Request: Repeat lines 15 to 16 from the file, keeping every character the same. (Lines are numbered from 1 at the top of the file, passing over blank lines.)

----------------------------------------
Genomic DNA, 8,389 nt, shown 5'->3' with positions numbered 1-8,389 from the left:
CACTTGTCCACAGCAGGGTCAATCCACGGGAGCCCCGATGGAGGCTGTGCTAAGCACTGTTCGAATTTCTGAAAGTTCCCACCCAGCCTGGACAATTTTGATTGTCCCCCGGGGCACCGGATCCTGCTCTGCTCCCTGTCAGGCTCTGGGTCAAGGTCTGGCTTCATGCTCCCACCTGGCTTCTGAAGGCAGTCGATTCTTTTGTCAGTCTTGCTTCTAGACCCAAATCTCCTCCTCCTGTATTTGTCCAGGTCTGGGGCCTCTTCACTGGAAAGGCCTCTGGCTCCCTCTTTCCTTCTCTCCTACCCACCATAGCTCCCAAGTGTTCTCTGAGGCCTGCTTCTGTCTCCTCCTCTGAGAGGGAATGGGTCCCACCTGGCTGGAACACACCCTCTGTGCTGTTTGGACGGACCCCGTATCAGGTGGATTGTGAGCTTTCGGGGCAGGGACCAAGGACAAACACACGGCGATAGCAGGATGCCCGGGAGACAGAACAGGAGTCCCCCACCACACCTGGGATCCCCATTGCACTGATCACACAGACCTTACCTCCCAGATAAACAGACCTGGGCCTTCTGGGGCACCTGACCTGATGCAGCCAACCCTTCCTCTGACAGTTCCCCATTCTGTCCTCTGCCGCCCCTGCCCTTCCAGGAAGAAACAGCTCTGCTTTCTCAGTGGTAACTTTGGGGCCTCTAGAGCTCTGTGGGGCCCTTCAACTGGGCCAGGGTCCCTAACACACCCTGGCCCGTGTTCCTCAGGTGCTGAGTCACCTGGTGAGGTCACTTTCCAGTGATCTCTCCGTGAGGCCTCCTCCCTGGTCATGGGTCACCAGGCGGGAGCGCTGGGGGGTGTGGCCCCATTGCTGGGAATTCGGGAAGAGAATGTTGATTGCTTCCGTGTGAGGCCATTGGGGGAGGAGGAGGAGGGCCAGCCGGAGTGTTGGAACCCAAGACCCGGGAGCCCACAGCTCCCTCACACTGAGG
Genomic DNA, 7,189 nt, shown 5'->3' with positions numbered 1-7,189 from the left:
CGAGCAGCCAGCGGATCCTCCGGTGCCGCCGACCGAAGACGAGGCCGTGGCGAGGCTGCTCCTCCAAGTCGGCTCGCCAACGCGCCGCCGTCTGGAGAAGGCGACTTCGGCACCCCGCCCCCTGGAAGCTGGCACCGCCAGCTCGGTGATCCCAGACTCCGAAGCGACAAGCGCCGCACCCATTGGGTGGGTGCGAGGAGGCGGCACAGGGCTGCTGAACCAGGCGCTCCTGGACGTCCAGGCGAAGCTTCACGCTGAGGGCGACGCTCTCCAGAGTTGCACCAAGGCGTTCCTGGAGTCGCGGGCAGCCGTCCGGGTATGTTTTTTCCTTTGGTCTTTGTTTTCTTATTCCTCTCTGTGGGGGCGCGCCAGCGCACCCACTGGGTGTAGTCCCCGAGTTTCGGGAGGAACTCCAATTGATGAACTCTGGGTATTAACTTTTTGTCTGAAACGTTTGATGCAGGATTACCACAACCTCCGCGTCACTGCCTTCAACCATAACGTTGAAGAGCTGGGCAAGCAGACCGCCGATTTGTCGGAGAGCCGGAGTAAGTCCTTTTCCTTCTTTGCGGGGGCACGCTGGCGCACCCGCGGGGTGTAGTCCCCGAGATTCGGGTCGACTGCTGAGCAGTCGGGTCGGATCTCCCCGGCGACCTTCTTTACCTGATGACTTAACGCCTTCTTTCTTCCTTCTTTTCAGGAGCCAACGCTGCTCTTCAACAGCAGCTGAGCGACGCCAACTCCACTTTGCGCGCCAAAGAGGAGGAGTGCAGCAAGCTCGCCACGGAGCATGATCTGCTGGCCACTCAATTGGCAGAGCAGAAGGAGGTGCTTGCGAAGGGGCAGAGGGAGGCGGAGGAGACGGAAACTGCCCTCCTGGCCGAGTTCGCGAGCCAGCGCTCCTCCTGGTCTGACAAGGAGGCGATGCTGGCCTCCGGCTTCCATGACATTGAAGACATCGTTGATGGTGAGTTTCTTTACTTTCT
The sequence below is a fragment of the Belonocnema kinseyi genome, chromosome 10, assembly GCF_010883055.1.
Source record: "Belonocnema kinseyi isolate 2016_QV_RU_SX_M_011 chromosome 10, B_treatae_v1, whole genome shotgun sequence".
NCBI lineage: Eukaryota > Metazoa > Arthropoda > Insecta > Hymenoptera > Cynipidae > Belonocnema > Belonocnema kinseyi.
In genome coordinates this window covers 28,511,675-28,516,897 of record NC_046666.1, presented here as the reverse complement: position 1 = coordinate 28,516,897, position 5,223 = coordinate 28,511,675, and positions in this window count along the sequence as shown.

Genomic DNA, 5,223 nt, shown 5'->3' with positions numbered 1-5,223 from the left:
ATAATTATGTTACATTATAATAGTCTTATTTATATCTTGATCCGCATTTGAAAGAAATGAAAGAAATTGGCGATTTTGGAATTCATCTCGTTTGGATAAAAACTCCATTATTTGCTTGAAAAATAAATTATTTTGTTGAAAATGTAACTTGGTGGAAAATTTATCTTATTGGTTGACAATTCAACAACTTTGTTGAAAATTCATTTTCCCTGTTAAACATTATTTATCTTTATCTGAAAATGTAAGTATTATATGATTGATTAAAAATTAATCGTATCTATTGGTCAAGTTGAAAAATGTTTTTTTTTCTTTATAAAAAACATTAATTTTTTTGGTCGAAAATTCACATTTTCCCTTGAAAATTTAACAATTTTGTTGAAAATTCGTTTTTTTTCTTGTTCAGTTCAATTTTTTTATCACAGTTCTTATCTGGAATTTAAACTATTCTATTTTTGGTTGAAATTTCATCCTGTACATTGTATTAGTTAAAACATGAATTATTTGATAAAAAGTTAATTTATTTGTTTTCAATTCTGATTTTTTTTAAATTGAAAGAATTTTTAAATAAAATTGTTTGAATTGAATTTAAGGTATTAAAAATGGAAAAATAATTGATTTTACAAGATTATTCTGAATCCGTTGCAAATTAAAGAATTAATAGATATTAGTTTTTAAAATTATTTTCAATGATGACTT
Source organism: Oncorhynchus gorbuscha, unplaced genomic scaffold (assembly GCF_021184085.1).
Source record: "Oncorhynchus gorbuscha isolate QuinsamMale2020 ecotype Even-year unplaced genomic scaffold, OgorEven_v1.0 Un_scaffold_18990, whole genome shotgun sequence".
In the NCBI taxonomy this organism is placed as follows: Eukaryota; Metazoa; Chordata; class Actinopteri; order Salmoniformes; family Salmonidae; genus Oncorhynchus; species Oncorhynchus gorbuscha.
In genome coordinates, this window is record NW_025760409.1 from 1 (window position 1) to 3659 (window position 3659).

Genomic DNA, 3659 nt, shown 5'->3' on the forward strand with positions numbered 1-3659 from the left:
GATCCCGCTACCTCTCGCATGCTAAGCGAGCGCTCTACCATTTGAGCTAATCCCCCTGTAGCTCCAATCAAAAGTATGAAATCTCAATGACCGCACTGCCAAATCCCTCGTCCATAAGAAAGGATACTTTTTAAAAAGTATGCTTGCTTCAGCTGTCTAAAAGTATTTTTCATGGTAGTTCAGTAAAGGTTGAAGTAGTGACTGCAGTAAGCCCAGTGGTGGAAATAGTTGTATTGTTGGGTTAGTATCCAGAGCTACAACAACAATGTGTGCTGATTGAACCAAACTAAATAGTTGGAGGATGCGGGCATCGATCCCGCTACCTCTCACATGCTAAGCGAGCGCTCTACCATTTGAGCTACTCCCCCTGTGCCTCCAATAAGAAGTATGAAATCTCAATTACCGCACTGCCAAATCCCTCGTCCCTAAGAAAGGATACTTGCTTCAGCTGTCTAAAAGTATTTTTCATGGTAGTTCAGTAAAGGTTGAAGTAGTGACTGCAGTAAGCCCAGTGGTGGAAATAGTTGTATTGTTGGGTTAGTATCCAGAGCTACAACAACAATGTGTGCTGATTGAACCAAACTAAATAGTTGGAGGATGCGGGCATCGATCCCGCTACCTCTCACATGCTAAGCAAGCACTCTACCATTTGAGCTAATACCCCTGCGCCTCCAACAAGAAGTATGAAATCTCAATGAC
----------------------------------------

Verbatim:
Genomic DNA, 3659 nt, shown 5'->3' on the forward strand with positions numbered 1-3659 from the left:
GATCCCGCTACCTCTCGCATGCTAAGCGAGCGCTCTACCATTTGAGCTAATCCCCCTGTAGCTCCAATCAAAAGTATGAAATCTCAATGACCGCACTGCCAAATCCCTCGTCCATAAGAAAGGATACTTTTTAAAAAGTATGCTTGCTTCAGCTGTCTAAAAGTATTTTTCATGGTAGTTCAGTAAAGGTTGAAGTAGTGACTGCAGTAAGCCCAGTGGTGGAAATAGTTGTATTGTTGGGTTAGTATCCAGAGCTACAACAACAATGTGTGCTGATTGAACCAAACTAAATAGTTGGAGGATGCGGGCATCGATCCCGCTACCTCTCACATGCTAAGCGAGCGCTCTACCATTTGAGCTACTCCCCCTGTGCCTCCAATAAGAAGTATGAAATCTCAATTACCGCACTGCCAAATCCCTCGTCCCTAAGAAAGGATACTTGCTTCAGCTGTCTAAAAGTATTTTTCATGGTAGTTCAGTAAAGGTTGAAGTAGTGACTGCAGTAAGCCCAGTGGTGGAAATAGTTGTATTGTTGGGTTAGTATCCAGAGCTACAACAACAATGTGTGCTGATTGAACCAAACTAAATAGTTGGAGGATGCGGGCATCGATCCCGCTACCTCTCACATGCTAAGCAAGCACTCTACCATTTGAGCTAATACCCCTGCGCCTCCAACAAGAAGTATGAAATCTCAATGAC